(defclass (cars object)
  (IVS (color ‘blue)
       (price 0)))

Defclass contains a list with the name of the call and the name of the superclass. In ECL all the classes come from a special class called object. In fact object is a root class from which all classes are derived. The IVS stands for instance variable and as we saw previously, will manage to store the IVS in each instance. You note the quote before blue? In Lisp every elementary object, called an atom, is evaluated. This evaluation returns a function name or the value attached to this specific atom. So, to prevent evaluation, we “quote” the atom which becomes itself a value and is attached to the instance variable color. This ‘quoting’ is not necessary for a numeric value. Then we define the method (using defmethod followed by the name of the class and the name of the method itself):

(defmethod (cars small) ()
 (setq price 800)
 (format T “A small car is just fun for ~a  dollars.~%” price))

This method is doing two things: setting price to 800 with setq, a Lisp word which will not evaluate the following word, price, and sets its value to 800 (for Pascal programmers it’s an assignment). Then it prints a message (good old Fortran world !!!). You are now able to trace by yourself what the second method does:

(defmethod (cars race) ()
 (setq color ‘red)
 (setq price 20000)
 (format T “A wonderful race car whose color is ~a.~%” color))

Now we link up what we define to this first class: we compile and define an instance (we will represent the return value by ->):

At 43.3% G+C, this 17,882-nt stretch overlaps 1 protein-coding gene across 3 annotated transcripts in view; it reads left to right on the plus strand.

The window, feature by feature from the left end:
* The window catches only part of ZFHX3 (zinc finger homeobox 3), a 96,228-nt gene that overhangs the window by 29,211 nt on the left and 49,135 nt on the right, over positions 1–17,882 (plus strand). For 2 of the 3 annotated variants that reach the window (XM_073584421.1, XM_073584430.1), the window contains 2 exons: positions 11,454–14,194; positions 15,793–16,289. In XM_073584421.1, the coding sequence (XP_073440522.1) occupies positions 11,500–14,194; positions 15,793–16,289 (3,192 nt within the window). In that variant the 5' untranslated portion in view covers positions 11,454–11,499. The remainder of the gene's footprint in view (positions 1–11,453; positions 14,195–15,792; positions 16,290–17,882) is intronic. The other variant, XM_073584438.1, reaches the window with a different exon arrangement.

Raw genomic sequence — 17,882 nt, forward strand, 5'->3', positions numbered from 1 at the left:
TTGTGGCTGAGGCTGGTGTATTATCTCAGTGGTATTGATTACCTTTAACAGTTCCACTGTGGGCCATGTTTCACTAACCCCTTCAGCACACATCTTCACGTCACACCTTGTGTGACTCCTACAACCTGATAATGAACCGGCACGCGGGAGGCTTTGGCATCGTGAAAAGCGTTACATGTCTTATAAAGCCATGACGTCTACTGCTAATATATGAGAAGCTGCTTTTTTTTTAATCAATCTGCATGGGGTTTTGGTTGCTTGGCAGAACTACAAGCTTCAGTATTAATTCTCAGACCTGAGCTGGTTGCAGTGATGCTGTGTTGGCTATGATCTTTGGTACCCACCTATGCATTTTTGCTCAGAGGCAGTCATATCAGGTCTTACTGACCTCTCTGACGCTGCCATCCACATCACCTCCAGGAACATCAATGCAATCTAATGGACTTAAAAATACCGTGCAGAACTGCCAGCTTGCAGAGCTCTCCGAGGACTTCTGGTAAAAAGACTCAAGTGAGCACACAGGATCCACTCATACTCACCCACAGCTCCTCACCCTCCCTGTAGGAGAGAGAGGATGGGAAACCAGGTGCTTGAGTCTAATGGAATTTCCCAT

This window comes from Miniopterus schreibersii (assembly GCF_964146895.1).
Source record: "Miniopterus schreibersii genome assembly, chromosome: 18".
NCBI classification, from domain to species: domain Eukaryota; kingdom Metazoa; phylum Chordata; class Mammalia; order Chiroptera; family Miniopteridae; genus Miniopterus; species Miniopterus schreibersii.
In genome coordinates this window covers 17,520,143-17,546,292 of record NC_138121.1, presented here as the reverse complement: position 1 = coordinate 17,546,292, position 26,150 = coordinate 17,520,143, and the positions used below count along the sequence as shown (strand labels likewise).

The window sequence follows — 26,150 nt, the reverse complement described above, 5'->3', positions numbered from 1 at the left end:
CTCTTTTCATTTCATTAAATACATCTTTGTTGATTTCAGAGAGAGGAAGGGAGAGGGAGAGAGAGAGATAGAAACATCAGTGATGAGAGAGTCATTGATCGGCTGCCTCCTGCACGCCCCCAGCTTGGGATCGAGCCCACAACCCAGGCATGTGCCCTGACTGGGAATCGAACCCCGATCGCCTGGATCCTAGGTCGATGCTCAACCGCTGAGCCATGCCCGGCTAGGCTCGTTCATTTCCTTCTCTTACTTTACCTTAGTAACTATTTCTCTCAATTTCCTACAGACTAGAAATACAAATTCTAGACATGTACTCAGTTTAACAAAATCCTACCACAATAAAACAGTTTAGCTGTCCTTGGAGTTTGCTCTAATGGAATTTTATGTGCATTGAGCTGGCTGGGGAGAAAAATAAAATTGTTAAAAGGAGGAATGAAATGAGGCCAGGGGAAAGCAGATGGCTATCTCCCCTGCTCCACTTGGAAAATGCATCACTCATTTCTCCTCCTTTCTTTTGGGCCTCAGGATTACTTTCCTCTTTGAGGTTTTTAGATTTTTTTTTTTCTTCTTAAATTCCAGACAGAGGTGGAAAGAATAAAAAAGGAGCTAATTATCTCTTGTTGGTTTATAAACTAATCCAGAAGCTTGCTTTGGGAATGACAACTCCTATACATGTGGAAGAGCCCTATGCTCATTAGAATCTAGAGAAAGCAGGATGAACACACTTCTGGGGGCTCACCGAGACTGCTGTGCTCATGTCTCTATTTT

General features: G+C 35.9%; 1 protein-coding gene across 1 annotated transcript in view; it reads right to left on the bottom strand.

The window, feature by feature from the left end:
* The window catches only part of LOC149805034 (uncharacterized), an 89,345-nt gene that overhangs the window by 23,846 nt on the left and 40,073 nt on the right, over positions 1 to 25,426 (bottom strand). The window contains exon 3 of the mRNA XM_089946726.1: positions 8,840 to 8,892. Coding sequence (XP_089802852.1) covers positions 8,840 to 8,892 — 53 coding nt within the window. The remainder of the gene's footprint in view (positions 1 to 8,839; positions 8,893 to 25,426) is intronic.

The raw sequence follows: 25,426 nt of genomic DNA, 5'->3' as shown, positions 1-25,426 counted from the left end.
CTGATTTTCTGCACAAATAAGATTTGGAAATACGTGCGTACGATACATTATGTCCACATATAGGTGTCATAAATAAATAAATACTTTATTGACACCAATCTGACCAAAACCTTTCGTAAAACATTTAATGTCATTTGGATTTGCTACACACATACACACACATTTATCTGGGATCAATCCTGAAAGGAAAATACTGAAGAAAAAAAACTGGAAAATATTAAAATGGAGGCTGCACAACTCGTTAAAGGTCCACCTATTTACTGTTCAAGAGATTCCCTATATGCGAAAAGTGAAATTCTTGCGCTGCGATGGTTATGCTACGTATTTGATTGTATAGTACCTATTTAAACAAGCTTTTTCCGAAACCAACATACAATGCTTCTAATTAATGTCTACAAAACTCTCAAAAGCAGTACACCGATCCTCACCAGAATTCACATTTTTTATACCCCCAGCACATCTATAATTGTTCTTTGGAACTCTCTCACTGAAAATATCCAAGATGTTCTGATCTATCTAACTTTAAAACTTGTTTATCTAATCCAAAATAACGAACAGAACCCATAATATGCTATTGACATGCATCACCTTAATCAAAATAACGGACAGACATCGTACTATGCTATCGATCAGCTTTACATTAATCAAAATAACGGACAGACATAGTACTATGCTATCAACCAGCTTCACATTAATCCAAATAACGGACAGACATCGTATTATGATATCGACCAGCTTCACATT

(setq my1car (cars ‘new))
-> #<CARS INSTANCE $5402341A>

“my1car” is the instance which holds a copy of the class ‘cars’. Let’s invoke the instance in various ways :

(my1car ‘race)
-> A wonderful race car whose color is RED.

(my1car ‘small)
-> A small car is just fun for 800 dollars.

(my1car ‘price)
-> 800

(my1car ‘price 200)
-> 200

(my1car ‘price)
-> 200

We can see the graphic image of the object we define, including the next subclass we will create:

Here is the subclass Ferrari:

(defclass (Ferrari cars)
 (IVS a_speed))

(defmethod (cars buy_a_Ferrari) ()
 (setq a_speed 200)
 (self ‘race)
 (format T “But when you drive at ~a miles... Whoo !!!!~%”    a_speed 
) )

Same as the ‘cars’ object, but note the “self” word which is used to invoke the method race from the method buy_a_Ferrari. As previously, we can say:

(setq I_buy_a_Ferrari (Ferrari ‘new))
-> #<FERRARI INSTANCE $540233AA>

(I_buy_a_Ferrari ‘buy_a_Ferrari)
-> A wonderful race car whose color is RED.

But when you drive at 200 miles... Whoo !!!!

(I_buy_a_Ferrari ‘price)
-> 20000

(I_buy_a_Ferrari ‘color)
-> RED

We can see easily that I_buy_a_Ferrari inherits from its superclass ‘cars’ all the methods and instance variables. We will not cover here some other concepts like class variables, super....

So now that we have an idea on how objects live, we’ll have a look at ECL. In ECL, the object idea has been expanded to the Macintosh Toolbox.